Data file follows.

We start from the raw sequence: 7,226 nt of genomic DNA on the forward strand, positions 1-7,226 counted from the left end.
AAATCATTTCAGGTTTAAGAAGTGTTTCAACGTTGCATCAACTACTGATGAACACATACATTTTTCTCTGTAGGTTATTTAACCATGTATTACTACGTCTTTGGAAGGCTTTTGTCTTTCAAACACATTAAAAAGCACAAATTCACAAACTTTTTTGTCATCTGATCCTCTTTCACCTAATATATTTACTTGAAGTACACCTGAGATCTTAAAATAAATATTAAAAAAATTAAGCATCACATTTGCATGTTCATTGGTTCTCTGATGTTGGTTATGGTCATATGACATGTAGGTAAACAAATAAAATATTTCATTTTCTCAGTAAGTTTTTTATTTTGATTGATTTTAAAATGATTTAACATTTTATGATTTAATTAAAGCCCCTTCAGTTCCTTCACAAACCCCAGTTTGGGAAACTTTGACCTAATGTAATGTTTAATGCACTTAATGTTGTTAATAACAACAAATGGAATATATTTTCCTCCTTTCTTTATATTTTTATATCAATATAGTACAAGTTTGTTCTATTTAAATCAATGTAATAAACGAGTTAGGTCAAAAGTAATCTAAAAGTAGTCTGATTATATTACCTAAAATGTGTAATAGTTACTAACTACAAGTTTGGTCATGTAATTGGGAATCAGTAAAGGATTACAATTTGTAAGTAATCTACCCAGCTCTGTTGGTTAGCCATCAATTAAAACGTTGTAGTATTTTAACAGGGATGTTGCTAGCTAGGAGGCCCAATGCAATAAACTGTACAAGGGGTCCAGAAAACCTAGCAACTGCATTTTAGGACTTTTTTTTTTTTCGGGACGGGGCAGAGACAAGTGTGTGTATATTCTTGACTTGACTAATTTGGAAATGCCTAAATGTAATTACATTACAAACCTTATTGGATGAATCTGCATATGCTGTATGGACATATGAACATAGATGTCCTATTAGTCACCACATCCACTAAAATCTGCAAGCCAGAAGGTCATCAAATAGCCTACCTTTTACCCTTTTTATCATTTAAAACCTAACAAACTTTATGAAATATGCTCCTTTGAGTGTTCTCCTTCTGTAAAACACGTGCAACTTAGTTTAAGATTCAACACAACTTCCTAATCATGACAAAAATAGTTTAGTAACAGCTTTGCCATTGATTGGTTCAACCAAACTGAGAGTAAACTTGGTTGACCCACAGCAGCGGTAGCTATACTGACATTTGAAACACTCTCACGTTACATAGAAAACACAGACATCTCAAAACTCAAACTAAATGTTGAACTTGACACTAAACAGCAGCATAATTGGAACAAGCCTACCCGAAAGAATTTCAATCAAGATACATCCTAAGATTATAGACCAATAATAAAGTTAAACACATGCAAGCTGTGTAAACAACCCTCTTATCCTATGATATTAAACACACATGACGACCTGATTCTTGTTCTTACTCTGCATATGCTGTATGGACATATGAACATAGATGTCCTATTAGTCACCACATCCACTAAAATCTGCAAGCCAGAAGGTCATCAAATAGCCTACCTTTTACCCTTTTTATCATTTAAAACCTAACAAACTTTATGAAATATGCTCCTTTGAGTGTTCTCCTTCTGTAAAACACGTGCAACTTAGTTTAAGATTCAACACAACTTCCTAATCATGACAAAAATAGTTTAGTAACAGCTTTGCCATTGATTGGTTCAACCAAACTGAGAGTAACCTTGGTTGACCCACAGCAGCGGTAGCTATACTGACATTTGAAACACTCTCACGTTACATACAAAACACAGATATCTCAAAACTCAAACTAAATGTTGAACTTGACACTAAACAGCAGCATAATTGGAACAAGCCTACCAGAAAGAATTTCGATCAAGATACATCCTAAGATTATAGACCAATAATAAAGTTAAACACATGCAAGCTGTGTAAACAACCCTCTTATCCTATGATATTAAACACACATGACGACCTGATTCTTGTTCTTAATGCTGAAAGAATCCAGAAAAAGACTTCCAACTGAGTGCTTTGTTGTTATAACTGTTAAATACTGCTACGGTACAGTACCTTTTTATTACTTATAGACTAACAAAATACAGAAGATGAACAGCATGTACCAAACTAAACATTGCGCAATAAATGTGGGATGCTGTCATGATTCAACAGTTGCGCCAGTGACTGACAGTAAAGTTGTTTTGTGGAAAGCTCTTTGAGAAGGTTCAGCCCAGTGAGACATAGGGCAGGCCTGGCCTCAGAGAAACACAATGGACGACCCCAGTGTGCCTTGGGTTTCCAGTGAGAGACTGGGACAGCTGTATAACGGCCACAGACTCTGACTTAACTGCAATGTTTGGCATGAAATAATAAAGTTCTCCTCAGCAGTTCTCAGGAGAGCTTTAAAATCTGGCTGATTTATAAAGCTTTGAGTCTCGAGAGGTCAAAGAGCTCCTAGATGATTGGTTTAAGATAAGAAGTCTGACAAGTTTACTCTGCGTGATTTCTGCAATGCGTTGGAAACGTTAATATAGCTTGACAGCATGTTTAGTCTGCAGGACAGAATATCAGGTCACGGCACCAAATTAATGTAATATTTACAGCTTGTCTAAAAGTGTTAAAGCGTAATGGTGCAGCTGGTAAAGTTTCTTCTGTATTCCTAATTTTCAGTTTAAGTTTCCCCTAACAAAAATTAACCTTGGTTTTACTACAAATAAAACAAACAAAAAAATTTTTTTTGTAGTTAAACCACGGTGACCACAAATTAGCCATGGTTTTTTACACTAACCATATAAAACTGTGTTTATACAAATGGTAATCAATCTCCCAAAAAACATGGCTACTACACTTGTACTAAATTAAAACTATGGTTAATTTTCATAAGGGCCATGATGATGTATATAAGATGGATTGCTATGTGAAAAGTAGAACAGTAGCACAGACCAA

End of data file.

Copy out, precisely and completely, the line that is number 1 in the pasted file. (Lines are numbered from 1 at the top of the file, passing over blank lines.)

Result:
We start from the raw sequence: 7,226 nt of genomic DNA on the forward strand, positions 1-7,226 counted from the left end.